Friday, January 6, 2012

Five You Can't Miss: Ron Earl Phillips

Ron Earl Phillips is a multi-talented dude: He's editor of the flash fiction site Shotgun Honey and co-editor the charity anthology The Lost Children. He's also recently had stories in Beat to a Pulp: Hardboiled, A Twist of Noir, and in the charity anthology Off the Record. Here are his five and I would agree with his assessment of 2011...

I may be myopic, short sighted, being an editor and avid reader of short story crime, all the same 2011 seemed to be a really good year with a lot of new and veteran writers stepping up their game, putting their best work out there. So it's hard, but here are five can't miss stories of 2011.

Carrrrleeee by Naomi Johnson (A Twist of Noir)

In 2010, Christopher Grant started an interesting project, the 600-700 story word challenge, where a writer would take a story number and use that as the exact word count. The challenge is still winding it's way to 700, at 670 words Naomi Johnson's Carrrrleeee was one of my favorites from the 2011 stories. So much fear and hopelessness packed into those 670 words, Naomi had the reader running right along side Carlee.

I also recommend following Naomi's blog, The Drowning Machine.

A Small Thing at the Devil's Punchbowl by Kent Gowran (Beat to a Pulp: Hardboiled Anthology)

Love is a funny thing, you may not be looking for it, but sometimes it finds you. In A Small thing at the Devil's Punchbowl, Kent takes us on a quirky little tale searching for a lost son, what's found isn't what's expected. This is just one of several good stories in David Cranmer's Beat to a Pulp: Hardboiled Anthology, but Kent's story alone is worth the 99 cent price tag times ten. Kent promises more stories in 2012, so I'm looking forward to that.

Oh, and he is the founder and co-editor of Shotgun Honey and has a snazzy new blog

Choppers by Matthew C. Funk (The Flash Fiction Offensive)

I'm not sure when I first discovered Matthew C. Funk's Desire, a small, broken, corrupt Parrish of New Orleans. It was Choppers that solidified my desire to read more about Desire, the community that struggles in a post Katrina New Orleans. And would of course introduce us to Funk's defining protagonist, Det. Jari Jurgis. Choppers is an aside story, a story that builds the structure of Desire and its denizens.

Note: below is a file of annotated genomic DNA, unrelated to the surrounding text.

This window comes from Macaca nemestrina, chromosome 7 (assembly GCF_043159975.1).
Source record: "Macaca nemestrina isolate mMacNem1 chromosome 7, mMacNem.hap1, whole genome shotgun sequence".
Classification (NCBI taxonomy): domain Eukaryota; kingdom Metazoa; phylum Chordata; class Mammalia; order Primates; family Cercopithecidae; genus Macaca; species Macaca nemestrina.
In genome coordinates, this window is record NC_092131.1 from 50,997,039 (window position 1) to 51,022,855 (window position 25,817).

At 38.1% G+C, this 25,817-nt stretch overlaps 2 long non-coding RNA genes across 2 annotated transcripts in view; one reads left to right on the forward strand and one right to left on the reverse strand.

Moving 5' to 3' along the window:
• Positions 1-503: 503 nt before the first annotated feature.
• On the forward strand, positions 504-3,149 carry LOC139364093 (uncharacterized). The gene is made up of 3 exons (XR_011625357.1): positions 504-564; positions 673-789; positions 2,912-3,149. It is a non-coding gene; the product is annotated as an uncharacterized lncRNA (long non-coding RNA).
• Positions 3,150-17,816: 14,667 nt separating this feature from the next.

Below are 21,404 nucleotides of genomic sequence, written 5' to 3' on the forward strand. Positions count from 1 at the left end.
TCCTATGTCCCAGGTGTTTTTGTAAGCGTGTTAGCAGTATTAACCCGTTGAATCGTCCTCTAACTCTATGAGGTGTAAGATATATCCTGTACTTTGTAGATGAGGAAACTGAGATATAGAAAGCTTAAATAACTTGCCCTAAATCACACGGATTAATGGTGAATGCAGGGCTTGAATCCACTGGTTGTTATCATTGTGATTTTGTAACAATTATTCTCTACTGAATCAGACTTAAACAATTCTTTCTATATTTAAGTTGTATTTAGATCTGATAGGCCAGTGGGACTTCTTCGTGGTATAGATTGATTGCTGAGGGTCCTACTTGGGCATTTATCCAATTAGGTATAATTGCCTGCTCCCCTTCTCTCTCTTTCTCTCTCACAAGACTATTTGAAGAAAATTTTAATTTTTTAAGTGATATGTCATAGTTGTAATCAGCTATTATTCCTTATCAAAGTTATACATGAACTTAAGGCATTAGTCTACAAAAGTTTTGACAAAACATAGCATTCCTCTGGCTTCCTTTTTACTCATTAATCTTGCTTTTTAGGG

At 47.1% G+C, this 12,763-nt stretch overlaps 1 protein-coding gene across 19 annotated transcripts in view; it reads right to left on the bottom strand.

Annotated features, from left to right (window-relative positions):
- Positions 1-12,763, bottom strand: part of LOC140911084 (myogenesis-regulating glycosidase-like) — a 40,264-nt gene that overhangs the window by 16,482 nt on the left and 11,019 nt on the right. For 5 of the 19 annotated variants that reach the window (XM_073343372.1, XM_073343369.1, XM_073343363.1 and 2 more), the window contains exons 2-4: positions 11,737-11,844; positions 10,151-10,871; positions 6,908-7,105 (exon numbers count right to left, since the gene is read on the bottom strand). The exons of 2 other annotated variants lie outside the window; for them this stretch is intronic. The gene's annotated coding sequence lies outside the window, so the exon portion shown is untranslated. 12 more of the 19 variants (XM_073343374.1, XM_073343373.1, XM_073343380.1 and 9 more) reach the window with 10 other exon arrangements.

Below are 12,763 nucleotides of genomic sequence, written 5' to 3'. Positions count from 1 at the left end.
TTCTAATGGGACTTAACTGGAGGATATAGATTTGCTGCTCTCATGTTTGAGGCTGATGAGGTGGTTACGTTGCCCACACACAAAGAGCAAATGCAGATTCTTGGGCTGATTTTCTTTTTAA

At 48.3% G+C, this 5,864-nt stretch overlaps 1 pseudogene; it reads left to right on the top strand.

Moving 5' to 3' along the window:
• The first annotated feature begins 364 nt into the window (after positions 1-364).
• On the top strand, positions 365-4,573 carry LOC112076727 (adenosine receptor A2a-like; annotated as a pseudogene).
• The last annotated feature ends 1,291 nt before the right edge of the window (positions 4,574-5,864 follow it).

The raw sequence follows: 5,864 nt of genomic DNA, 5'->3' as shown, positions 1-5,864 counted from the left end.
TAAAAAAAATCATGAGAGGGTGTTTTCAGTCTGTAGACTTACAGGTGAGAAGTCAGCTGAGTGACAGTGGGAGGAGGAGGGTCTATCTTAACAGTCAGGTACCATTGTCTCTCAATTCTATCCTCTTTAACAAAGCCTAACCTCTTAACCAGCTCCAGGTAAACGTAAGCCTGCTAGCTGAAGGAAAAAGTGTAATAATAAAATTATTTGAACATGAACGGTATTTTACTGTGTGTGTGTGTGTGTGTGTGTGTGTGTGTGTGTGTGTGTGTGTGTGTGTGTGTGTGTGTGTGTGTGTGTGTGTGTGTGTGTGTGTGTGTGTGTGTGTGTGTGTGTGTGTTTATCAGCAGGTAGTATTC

Choppers is a fantastic introduction to Matt's work, but I recommend you dig into his impressive and growing short story bibliography.

Bleed Out by Trey R. Barker (Thrillers, Killers & Chillers)

Trey's been around a while, but absent in recent years. So his re-emergence on short story crime scene this year is my first experience with his work. I'm sold--hook, line and sinker--Trey has the goods. As recommended earlier Trey's 6/8 which appeared on Shotgun Honey is probably my favorite story of his to date. Being an editor of Shotgun Honey, I felt odd tipping the hat to one of our own stories (oops). Bleed Out is easily nearly shoulder to shoulder and was published earlier this year at Col Bury's Thrillers, Killers & Chillers. Trey writes a hellava cop story, but what I love about this story is how the hopelessness bleeds out like a melancholy melody. Much of Trey's work has a poetic, musical cadence.

Give Trey's website a visit: Bullets and Whiskey.

Black-Eyed Susan by Thomas Pluck (Powder Burn Flash)

Tom's the new kid on the list and is making quite an impression this year with stories at just about every online venue. If you haven't read him yet, where the pluck have you been? This New Jersey boy is a burning fire of fiction that I'm not sure anyone can contain. Black-Eyed Susan starts off with a bad joke that finishes with a horrifying punchline. This story also appeared in the Beat to a Pulp: Hardboiled Anthology.

Aside from writing like a demon, Tom helps me moderate Flash Fiction Friday from which he spawned the The Lost Children: A Charity Anthology. You can find his full hit list at his blog, Pluck You, Too!

That's my list, but I also recommend all the great offerings from Chris' Five You Can't Miss series. Thanks for having me.